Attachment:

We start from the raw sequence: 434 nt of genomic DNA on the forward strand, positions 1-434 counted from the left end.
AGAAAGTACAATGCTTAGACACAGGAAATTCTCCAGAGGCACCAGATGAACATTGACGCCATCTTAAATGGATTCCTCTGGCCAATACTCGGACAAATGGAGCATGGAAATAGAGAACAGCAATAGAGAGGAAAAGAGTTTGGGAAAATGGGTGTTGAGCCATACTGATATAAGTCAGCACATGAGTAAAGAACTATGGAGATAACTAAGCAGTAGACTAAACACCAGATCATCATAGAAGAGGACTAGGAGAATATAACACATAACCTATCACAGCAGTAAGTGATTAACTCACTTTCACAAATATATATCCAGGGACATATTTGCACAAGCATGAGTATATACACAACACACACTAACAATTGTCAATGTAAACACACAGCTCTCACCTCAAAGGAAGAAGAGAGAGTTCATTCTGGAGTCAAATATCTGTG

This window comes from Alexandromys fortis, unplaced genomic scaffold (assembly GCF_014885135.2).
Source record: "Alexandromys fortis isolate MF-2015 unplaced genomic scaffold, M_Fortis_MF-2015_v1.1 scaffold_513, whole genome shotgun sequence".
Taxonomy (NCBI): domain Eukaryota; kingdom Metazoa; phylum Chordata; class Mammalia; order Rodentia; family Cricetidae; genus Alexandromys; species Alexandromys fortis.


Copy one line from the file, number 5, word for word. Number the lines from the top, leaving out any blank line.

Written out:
Taxonomy (NCBI): domain Eukaryota; kingdom Metazoa; phylum Chordata; class Mammalia; order Rodentia; family Cricetidae; genus Alexandromys; species Alexandromys fortis.